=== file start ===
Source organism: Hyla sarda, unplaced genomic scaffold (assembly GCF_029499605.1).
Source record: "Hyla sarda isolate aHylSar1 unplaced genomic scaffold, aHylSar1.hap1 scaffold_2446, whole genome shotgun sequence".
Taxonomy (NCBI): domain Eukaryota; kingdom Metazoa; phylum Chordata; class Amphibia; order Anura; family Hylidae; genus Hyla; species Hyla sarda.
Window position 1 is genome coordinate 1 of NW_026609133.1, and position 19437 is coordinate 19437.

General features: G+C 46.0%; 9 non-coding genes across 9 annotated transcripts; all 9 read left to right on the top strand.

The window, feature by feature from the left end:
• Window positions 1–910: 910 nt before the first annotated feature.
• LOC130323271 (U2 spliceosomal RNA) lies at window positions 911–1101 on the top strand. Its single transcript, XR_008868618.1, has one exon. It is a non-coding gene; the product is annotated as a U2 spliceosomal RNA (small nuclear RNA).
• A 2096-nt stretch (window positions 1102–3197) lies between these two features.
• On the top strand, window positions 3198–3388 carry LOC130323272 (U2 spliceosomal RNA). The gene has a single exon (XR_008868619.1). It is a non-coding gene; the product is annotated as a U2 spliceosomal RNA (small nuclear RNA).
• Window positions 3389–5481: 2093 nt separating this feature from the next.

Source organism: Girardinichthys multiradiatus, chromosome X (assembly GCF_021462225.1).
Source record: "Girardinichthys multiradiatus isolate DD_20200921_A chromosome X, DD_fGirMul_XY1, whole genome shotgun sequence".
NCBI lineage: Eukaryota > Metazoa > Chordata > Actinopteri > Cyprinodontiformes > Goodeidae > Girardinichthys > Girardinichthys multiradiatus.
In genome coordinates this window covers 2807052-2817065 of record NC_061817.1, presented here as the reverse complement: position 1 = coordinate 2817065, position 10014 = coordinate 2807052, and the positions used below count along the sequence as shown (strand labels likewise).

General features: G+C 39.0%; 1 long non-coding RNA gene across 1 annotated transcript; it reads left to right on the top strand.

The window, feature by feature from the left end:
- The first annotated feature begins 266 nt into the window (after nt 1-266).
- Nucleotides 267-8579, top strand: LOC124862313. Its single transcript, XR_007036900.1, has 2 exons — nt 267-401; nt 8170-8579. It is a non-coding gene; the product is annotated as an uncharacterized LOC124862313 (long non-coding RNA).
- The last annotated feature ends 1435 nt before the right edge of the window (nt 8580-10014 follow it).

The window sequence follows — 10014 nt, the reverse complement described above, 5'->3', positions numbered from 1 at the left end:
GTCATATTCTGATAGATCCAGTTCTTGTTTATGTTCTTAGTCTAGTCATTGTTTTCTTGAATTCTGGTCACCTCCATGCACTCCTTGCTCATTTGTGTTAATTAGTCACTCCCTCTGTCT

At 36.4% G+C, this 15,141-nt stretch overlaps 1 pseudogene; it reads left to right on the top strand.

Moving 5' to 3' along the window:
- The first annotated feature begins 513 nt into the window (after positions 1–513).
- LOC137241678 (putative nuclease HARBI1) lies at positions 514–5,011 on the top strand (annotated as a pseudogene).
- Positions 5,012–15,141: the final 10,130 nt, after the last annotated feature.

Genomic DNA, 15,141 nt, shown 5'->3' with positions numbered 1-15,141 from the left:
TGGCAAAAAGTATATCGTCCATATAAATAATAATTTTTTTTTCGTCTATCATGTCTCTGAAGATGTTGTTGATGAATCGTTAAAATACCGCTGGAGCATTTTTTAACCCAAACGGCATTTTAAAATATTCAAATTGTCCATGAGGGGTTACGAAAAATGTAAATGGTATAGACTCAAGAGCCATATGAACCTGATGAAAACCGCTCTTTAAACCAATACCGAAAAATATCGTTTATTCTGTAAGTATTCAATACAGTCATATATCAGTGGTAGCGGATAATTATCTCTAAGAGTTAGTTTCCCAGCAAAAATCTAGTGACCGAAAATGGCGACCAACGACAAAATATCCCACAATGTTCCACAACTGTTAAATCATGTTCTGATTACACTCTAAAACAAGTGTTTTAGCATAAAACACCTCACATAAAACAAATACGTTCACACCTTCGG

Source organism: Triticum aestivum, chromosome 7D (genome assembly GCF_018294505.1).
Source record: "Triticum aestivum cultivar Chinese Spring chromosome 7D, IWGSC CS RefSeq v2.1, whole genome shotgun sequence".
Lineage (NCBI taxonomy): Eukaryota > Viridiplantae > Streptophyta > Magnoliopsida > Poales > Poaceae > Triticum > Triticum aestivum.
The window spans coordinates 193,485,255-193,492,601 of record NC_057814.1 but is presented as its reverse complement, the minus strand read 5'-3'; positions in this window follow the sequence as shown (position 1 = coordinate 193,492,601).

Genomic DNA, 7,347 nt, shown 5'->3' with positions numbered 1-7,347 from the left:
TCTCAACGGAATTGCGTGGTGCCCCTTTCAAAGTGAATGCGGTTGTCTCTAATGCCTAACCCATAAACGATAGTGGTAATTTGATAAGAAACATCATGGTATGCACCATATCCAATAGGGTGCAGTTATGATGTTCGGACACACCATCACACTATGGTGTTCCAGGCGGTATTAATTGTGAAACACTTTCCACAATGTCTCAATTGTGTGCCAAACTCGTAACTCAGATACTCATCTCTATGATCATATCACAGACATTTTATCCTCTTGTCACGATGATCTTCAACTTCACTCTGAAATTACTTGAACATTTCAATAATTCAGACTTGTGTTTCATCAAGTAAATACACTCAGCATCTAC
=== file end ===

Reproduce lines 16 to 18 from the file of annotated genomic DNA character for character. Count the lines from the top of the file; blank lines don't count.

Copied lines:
General features: G+C 39.0%; 1 long non-coding RNA gene across 1 annotated transcript; it reads left to right on the top strand.

The window, feature by feature from the left end:
- The first annotated feature begins 266 nt into the window (after nt 1-266).